• by Idou ( 572394 )

        people who are mentally stuck in their ways will take even longer to die off.

        Seems like you are assuming that "being stuck in your ways" has nothing to do with the aging of the brain when it probably has a lot to do with declining function as the brain gets older and diminishing returns of taking risks when one reaches the end of one's life.

        Besides, "waiting for them to die off" does not seem like a very sophisticated approach to dealing with our social problems. . .

    • Yes, people will have to work longer but you will not work yourself to death to save up for retirement (just for the occasional break). There are plenty of problems in the world, so having more able people to address those problems is probably a good thing.

      I assume you've never seen Soylent Green! The world is over populated as is

      • by Idou ( 572394 )
        I have seen that movie multiple times, along with every other dystopian movie ever created worth watching. However, technological improvement appears to be exponential, so you really need to look at shorter periods of history to get an idea of where things are trending.

        For instance, the last 5 ~ 10 years has resulted in some technological breakthroughs [energy.gov] that should greatly change the traditional views of overpopulation. We are increasingly doing more with less, such that the concept of "over population" i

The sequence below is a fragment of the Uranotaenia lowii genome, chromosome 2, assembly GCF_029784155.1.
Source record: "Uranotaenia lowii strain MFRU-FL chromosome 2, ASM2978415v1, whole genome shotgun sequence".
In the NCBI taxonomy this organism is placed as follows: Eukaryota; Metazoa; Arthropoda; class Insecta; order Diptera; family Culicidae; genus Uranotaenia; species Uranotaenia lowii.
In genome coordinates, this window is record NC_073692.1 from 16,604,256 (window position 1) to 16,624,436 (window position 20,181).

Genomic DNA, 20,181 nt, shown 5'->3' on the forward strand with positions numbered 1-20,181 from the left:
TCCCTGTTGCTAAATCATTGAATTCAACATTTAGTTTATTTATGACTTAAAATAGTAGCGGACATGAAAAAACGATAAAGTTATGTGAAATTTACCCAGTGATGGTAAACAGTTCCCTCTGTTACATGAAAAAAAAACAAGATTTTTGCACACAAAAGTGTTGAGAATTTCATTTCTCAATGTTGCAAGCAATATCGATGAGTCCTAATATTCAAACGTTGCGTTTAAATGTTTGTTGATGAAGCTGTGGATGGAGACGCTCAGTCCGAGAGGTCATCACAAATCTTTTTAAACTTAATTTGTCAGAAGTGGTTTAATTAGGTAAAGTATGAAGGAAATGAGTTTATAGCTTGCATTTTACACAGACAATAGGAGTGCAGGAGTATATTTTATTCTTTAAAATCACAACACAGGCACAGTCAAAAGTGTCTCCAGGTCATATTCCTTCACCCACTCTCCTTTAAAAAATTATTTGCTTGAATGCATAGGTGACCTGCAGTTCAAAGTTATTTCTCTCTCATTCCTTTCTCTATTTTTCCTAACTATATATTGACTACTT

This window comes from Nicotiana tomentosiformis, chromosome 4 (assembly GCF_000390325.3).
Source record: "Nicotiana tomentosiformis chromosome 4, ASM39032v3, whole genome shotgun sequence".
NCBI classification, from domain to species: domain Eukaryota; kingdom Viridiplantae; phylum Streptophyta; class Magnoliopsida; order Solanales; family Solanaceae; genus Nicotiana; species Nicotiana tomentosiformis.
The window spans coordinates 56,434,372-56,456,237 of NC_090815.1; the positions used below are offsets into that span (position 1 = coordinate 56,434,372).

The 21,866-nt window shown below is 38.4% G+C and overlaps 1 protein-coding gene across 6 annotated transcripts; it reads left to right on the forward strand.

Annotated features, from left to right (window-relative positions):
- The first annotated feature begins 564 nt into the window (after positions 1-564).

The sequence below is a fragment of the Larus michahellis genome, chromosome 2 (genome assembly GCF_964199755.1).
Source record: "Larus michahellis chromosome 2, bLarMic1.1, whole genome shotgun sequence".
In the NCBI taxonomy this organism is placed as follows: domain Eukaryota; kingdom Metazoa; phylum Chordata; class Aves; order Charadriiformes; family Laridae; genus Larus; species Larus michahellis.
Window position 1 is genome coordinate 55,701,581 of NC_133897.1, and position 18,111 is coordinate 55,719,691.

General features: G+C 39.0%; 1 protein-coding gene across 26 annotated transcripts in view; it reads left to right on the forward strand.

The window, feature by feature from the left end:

• Don't be so proud of this technological terror that you've created.

          We may be 'doing more with less' but we're doing a hell of a lot more. To the point where we are clobbering the planet's capacity to maintain some sort of homeostasis. Like the homeostasis needed to feed all of the happy little fruits and vegetables you seem to think would be a good idea.

          A planet isn't a farm. We know just enough about ecology to know we don't know jack shit about it.

          • by Idou ( 572394 )
            I certainly doubt that I or anyone else alive today can take credit for this "technological terror," as the vast majority of us are alive as a direct result of said technology. Though I suppose we could take credit for the incremental progress we have contributed . . . .

            You are more than welcome to reduce the impact on the Earth by 1 human being and only 1. The rest of us will push on to drive humanity from being a mere occupant to becoming a caretaker of this precious planet. This will be accomplished b
  • by Daniel Matthews ( 4112743 ) on Monday November 16, 2015 @12:50AM (#50937749)
    This drug is just a synthetic curcumin (turmeric) derivative and the statistics show that the natural substance does protect Indians, who eat a lot of it. (Old news.)
  • From the published paper:

    Salk has an issued patent on J147 licensed to Abrexa Pharmaceuticals.

    It will be interesting to see if this makes its way through the labyrinth of FDA testing within the next 40 years.

    • by pepty ( 1976012 )
      Drugs have to treat a disease to get approved, and aging isn't considered a disease. But if it is proven to treat memory loss or cardiovascular conditions it could get breakthrough status and sail through ASAP.
  • by Anonymous Coward on Monday November 16, 2015 @02:17AM (#50937921)

    Apparently it is the mice that are running the planet and they got us trained to solve their health problems.

  • Rather than target amyloid, the lab decided to zero in on the major risk factor for the disease–old age. Using cell-based screens against old age-associated brain toxicities, they synthesized J147.

    If they're targeting "old age", why would anti-aging effects be surprising?

    Does anyone understand exactly what this drug is doing? I'm not able to parse that second sentence, possibly because my brain is too old.